As far as MMO’s, City of Heroes/Villains has a pretty good generator for making custom adventures.  The tool offers a lot of flexibility in setting up an adventure from dialog to various combat scenarios as well as, however it doesn’t really allow for the setting “mood” changes that a GM can impart.  The genre is that of an action superhero game and its hard to shift that dynamic to anything else.  Moreso, the game has the standard MMO drivers to continue playing, which I will address below.

For rules customization there has been something that you could tweak spur of the moment.. but to instantly adopt something, you’d really have to look at some of the more “classless” games, such as EVE.    True, it’s impossible to implement anything at more than a newb level, but that’s possible to change.  Final fantasy was able to implement class games, but as mentioned it requires a lot of outside input to make it happen. 

Character development driving the game?  I think it’ll never happen. Never ever.  At least not in the sense of character development being “further developing the character in terms elements unrelated to pure advancement of power or other advantages.”  Play in MMO’s revolves around 3 concepts:  entertainment, social circles, and character advancement.  If you remove the MMO element?  Well, then you can put some character development in, but from what I’ve seen otherwise it is mutually exclusive.

I think at best that this is something that can be filled partway, but the real crossover of why people enjoy role playing games.. the same reasons that Al mentioned aren’t going to be fulfilled anytime soon.  I’m going to leverage that character development as one of the main tabletop advantages, and something that it will keep the crown for a long time.

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Art Styles in RPG’s

Tuesday, 14. December 2010

Art of HG Vol1 (DP9, S. Jackson Games)

As we look at any reference book for games, you see a continuous evolution of the rules, for better or for worse.  Along with this in most cases, is an evolution of art styles between one edition or another.   If you look further from one game to another, the styles are wildly divergent from intense black and whites, to anime, to themes that fight right into movies.  Does the art style of a particular game influence your style of play?

I think it definitely influences how consistently the game world is viewed from player to player.  Along with that, it sets a tone for the style of play within the game world itself.  This isn’t to say that it can’t be deviated from, but the set idea of the game comes from its artwork.  If it’s say, dark and gritty then it’s hard to get the mind out of the idea that the setting is in fact the same, even if it is in reality less serious.  Likewise if the art has a lighter feeling, it takes a little work to get into a darker mood.  White wolf and Heavy gear would probably be my 2 examples there, anime art always has a little bit of a cartoonish feel to me.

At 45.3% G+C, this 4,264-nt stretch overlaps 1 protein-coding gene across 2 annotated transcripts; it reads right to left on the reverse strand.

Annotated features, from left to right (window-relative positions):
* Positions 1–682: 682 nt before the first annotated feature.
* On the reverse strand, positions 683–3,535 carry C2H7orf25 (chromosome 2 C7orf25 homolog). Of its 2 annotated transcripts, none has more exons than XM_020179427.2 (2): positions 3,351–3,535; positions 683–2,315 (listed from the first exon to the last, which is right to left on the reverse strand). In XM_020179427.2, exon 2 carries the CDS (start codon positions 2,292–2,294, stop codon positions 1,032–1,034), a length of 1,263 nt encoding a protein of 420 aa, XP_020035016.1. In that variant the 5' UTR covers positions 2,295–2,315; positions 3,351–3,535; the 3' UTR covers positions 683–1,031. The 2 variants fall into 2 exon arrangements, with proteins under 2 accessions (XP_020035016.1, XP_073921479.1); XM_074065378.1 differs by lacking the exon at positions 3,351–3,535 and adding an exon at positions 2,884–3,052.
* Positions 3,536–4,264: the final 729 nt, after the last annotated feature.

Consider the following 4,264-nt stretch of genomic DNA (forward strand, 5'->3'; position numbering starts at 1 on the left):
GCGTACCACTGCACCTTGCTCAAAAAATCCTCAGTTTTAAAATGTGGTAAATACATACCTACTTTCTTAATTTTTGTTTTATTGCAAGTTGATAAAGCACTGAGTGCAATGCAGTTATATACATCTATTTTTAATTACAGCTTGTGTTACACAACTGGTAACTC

Likewise, we can also look at art between editions.  D&D is the most obvious  in my case, so I’ll use that as an example.  It spans from the classical art in first and second edition, moving into a very Tolkien feeling in 3rd and 3.5, finally to a somewhat cartoon world of warcraft feeling in 4 and essentials.  I think this ties more into what the public acceptability of popular is.. but generally invokes the feeling of an epic fantasy from all of them.  The styling just dictates the flavor of epic fantasy.  I think the flavor in this case changes more from one setting to another.. looking at Greyhawk or Darksun or Ravenloft. It seems to me that affects my perception of the play style considerably more.

Does anyone else find there is something of an expectation based on the art styling?

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Zombie Apocalypse Survival

Wednesday, 8. December 2010

(Flickr / Darkpatator)

Faust was kind enough to include me as to a zombie survival topic, he’s got some sound logic as to his arguments however despite anything his group of survivors pull off; my initial jist of course is that given the situation, most Americans are outright screwed for a variety of reasons. My primary thinking of this is a couple reasons. 1) a gross lack of primitive skills 2) Generally poor physical conditioning and 3) little to no preparedness. Getting food is one of them (and a -very- important one at that.) but the problem goes far deeper than that really.